"We called ourselves the Champions of King Whatsit because you're our sovereign. What else should we have called ourselves... Sire?"
Guest 14th Apr 2018, 10:26 PM edit delete reply
"I kind of used an eldritch abomination as a lawn ornament instead of imprisoning it."
SilverShadow4 15th Apr 2018, 12:00 AM edit delete reply
Um...I'm gonna need you to expand on that a little more lol
Winged Cat 15th Apr 2018, 11:38 AM edit delete reply
Winged Cat
"I imprisoned an eldritch abomination in my lawn, so I could look out at it and laugh, to remind myself - when the day to day drama got too much - of what I have been and what I have done, and so regain perspective. Really, there was about a hundred years of a multi-generation cycle of court politics, and this helped me stand above it all.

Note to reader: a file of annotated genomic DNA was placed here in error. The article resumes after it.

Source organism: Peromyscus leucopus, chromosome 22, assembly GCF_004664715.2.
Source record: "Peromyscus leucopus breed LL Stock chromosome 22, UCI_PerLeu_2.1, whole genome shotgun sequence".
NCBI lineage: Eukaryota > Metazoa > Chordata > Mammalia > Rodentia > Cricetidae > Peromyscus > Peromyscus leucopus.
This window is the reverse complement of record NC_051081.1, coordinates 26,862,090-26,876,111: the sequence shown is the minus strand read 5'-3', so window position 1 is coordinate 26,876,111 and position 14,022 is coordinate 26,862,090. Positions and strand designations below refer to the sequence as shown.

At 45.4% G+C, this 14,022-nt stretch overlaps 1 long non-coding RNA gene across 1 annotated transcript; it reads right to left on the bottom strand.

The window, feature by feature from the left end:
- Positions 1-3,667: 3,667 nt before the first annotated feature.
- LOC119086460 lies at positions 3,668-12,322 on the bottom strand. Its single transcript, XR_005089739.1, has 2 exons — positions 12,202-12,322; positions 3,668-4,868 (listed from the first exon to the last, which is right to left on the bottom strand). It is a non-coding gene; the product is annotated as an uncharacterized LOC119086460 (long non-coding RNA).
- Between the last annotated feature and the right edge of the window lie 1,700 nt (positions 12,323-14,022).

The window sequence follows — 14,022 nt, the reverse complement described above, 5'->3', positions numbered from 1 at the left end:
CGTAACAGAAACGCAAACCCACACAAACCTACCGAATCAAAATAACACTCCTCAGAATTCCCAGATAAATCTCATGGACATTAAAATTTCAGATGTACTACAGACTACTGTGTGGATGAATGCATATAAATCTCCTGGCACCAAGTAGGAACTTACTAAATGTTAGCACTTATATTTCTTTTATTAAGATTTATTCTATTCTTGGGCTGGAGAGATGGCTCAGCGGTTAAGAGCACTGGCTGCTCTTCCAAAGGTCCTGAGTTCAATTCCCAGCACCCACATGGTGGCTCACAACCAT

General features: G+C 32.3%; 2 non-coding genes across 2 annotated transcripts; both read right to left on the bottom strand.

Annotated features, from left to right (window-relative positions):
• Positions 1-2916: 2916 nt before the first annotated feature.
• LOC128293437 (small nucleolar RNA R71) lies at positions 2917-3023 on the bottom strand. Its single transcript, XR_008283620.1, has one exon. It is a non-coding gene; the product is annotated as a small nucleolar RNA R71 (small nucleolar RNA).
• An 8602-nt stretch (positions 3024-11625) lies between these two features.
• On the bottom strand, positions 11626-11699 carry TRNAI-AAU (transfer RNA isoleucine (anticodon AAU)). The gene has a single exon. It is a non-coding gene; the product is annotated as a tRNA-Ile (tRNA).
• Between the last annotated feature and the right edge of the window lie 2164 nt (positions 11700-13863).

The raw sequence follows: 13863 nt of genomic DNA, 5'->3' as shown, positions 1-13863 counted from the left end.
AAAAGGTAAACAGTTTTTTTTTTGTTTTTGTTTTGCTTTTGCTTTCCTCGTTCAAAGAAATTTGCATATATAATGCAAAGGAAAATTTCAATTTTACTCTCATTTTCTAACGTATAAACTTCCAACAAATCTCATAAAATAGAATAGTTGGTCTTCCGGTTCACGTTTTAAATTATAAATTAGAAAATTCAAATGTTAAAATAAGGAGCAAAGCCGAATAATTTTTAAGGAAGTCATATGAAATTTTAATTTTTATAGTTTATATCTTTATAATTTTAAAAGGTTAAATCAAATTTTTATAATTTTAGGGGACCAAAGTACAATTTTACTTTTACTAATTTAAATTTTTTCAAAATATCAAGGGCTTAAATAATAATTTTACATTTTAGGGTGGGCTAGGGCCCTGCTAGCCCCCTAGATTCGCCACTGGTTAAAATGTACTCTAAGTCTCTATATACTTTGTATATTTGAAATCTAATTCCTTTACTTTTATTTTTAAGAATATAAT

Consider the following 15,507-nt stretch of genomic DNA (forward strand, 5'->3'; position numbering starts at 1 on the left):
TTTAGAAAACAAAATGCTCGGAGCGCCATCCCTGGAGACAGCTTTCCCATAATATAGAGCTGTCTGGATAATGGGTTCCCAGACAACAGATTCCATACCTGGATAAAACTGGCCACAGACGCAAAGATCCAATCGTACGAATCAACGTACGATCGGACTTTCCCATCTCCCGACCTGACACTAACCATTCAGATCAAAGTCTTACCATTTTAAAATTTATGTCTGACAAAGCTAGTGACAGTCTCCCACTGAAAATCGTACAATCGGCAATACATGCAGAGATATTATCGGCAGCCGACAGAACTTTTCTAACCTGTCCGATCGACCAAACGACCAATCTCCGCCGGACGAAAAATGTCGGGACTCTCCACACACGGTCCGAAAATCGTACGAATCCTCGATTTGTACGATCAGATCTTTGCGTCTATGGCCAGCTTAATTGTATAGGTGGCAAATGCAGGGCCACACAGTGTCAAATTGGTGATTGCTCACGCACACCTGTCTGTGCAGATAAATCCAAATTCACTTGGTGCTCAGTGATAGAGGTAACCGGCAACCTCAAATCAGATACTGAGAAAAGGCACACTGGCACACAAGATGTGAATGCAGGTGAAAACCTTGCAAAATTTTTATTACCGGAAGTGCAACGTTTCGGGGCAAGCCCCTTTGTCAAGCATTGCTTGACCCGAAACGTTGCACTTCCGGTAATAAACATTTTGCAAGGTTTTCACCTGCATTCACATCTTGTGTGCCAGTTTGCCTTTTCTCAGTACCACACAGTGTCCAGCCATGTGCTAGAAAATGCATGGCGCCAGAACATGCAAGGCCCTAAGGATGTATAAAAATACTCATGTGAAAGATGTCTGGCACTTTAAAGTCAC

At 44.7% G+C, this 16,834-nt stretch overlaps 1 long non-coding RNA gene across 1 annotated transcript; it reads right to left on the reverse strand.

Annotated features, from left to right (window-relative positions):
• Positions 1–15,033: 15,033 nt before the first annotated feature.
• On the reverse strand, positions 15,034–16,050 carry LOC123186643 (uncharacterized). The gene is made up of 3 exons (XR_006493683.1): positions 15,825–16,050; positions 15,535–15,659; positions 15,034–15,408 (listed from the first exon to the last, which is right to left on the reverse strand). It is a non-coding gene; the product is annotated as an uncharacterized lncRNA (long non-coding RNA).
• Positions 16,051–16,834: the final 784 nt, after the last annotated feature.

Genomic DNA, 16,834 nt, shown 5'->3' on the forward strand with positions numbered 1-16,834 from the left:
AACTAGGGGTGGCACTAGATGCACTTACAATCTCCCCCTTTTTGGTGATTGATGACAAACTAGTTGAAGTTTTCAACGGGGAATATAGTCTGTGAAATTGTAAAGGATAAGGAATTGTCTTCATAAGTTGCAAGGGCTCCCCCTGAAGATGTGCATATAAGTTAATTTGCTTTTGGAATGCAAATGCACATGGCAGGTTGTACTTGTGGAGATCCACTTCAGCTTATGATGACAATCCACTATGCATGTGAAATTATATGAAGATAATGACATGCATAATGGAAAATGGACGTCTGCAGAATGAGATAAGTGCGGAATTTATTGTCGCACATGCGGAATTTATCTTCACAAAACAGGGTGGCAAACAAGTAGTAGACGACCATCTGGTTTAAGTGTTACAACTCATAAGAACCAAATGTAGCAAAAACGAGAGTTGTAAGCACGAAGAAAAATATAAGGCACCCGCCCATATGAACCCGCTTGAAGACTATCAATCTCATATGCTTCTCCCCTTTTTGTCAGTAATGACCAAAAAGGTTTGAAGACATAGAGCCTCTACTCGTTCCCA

"I'm sure it won't take you even a single year, let alone a hundred, to recapture it."
LibbyLishly 15th Apr 2018, 6:46 AM edit delete reply
My party tends to have this effect on every NPC.

Like the questgiver who was staying in the same in as us and we crashed his breakfast table and the wizard are some of his food while the rest of us were running wildly after another NPC - who needed help in another quest, so we rushed back to Questgiver 1 to tell him we'd come back to handle his quest in a week. He's going to put up an ad for a new party if we don't make it in time.

The new quest involves us assisting an NPC Paladin with a vengeance mission. He gets along fine with the druid and the overly passionate fighter, but the wizard and the rogue... well, we haven't exactly been earning brownie points with him.